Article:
Get Well Soon

Dana Priest, the Washington Post journalist who recently won a Pulitzer Prize for her reporting on the terrorist renditions in Europe, claims that her source for the stories, Mary McCarthy, had no political agenda in leaking classified information to her. When asked by Newsbusters, she said:

“I've always found this view amusing, and rather convenient for the White House, which likes to point to someone else when it's own policy decisions don't work out right or fail to achieve the stated goals (like other administrations, I would add). Most CIA people I've met probably voted for George Bush.”

When first reading that comment, my immediate reaction was “Ya, right!” Thirty years of reading the Washington Post makes me, shall I say, skeptical. Her claim that a Washington bureaucrat, caught leaking classified information damaging to the Bush Administration, does so absent of a political agenda is simply laughable.

But in a day when newspaper circulation is dropping like a rock, I wonder why people like Dana Priest cannot recognize the damage their agenda driven reporting does to themselves, their companies, and the institution of a free press.

There cannot be any doubt that somewhere in her mind she knew that her source had partisan motives. A simple Google search would have raised troublesome doubts.

Given the track record of her reporting and her colleagues at the Washington Post, one has to suspect that if her source had been a Republican appointee and contributor, she would have considered those facts important to her reporting.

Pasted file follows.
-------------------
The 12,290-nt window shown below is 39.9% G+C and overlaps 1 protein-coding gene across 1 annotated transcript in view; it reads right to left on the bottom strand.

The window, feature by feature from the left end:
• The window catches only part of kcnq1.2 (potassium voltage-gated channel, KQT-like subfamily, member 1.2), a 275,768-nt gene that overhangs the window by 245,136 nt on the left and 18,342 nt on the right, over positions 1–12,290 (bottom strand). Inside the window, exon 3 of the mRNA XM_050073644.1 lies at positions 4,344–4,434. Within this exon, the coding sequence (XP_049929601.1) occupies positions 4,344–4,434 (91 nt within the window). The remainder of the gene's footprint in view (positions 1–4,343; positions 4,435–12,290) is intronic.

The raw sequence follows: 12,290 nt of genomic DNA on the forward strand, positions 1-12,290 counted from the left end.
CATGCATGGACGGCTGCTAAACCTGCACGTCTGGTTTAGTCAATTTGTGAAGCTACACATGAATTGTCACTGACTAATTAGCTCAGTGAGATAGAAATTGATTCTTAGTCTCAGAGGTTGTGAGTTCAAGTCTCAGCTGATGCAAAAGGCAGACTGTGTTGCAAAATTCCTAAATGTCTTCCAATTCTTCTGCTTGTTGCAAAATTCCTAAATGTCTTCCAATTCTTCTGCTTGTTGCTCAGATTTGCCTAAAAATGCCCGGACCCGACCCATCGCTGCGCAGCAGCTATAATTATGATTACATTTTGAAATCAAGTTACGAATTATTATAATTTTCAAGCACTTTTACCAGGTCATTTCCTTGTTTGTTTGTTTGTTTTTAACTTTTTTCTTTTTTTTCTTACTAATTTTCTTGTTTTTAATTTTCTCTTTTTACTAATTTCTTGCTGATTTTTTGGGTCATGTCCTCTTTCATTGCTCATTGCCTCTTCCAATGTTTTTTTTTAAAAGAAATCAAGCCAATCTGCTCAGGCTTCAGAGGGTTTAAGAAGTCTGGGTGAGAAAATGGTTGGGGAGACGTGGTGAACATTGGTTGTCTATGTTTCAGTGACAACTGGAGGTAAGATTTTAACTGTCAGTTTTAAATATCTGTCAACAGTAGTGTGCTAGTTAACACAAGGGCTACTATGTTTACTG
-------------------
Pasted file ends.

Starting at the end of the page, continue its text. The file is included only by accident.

And now that several European commissions have concluded that there is no truth to the accusations raised in her articles, one wonders if a little more skepticism about her source might have spared this country untold damage to its reputation in Europe and throughout the world.

But there is some doubt whether this kind of thing matters to MSM journalists. Ms Priest, after all, won a Pulitzer Prize for her reporting, whether it was factually correct or not. And in a world where media companies show so little respect for objectivity and truth, one cannot expect journalists themselves to care.

These are the signs of a sick institution.



4:12 PM

As a journalist (albeit a hick journalist at a small weekly in Connecticut), I can tell you that almost all leakers have some sort of political motive. The trick is to carefully weigh the source's motives and consider them when deciding whether to go with the story. Also, the reason the leaker wishes to remain anonymous should be made as clear as possible. A simple "spoke only on the condition of anonymity because of the confidential nature of the material" is not enough. In fact, it's weaselly.

Complete objectivity is impossible for any human being (even star journalists). But the most important thing is to be fair, and even someone with an agenda can do that. The problem is most journalists go into the field because they want to change the world or save it from bad guys. And as we all know, most of those people are libs. And to them exposing bad deeds done by the right is always good. This will never change until conservatives and moderates start going into journalism in big numbers, but I'm not holding my breath ...